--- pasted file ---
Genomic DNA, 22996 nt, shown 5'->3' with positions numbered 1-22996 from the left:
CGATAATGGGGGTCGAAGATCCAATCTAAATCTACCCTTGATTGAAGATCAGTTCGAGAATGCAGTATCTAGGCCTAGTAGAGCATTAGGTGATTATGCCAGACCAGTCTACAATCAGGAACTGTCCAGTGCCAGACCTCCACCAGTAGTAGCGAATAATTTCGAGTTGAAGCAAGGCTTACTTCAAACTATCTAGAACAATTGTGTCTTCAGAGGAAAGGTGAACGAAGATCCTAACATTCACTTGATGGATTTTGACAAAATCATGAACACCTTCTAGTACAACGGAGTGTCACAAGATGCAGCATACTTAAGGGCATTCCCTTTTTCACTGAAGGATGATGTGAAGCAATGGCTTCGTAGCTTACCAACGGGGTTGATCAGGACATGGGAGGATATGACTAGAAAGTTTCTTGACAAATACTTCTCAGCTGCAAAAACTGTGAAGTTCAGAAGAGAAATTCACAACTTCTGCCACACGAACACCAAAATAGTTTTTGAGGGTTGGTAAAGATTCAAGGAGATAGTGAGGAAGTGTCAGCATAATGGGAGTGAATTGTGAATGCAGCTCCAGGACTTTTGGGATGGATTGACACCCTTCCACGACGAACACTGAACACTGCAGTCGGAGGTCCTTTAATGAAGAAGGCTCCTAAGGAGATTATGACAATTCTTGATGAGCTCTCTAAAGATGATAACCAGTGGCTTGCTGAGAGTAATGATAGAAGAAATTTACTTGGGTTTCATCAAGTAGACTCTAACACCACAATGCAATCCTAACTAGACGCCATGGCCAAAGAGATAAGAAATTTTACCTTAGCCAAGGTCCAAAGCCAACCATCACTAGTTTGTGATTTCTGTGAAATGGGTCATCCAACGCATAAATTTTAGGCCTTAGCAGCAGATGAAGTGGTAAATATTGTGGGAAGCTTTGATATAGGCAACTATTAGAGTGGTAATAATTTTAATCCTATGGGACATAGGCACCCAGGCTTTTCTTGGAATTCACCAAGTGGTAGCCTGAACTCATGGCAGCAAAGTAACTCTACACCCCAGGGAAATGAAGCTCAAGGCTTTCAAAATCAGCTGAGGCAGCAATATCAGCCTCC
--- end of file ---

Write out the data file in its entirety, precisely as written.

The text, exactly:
Genomic DNA, 22996 nt, shown 5'->3' with positions numbered 1-22996 from the left:
CGATAATGGGGGTCGAAGATCCAATCTAAATCTACCCTTGATTGAAGATCAGTTCGAGAATGCAGTATCTAGGCCTAGTAGAGCATTAGGTGATTATGCCAGACCAGTCTACAATCAGGAACTGTCCAGTGCCAGACCTCCACCAGTAGTAGCGAATAATTTCGAGTTGAAGCAAGGCTTACTTCAAACTATCTAGAACAATTGTGTCTTCAGAGGAAAGGTGAACGAAGATCCTAACATTCACTTGATGGATTTTGACAAAATCATGAACACCTTCTAGTACAACGGAGTGTCACAAGATGCAGCATACTTAAGGGCATTCCCTTTTTCACTGAAGGATGATGTGAAGCAATGGCTTCGTAGCTTACCAACGGGGTTGATCAGGACATGGGAGGATATGACTAGAAAGTTTCTTGACAAATACTTCTCAGCTGCAAAAACTGTGAAGTTCAGAAGAGAAATTCACAACTTCTGCCACACGAACACCAAAATAGTTTTTGAGGGTTGGTAAAGATTCAAGGAGATAGTGAGGAAGTGTCAGCATAATGGGAGTGAATTGTGAATGCAGCTCCAGGACTTTTGGGATGGATTGACACCCTTCCACGACGAACACTGAACACTGCAGTCGGAGGTCCTTTAATGAAGAAGGCTCCTAAGGAGATTATGACAATTCTTGATGAGCTCTCTAAAGATGATAACCAGTGGCTTGCTGAGAGTAATGATAGAAGAAATTTACTTGGGTTTCATCAAGTAGACTCTAACACCACAATGCAATCCTAACTAGACGCCATGGCCAAAGAGATAAGAAATTTTACCTTAGCCAAGGTCCAAAGCCAACCATCACTAGTTTGTGATTTCTGTGAAATGGGTCATCCAACGCATAAATTTTAGGCCTTAGCAGCAGATGAAGTGGTAAATATTGTGGGAAGCTTTGATATAGGCAACTATTAGAGTGGTAATAATTTTAATCCTATGGGACATAGGCACCCAGGCTTTTCTTGGAATTCACCAAGTGGTAGCCTGAACTCATGGCAGCAAAGTAACTCTACACCCCAGGGAAATGAAGCTCAAGGCTTTCAAAATCAGCTGAGGCAGCAATATCAGCCTCC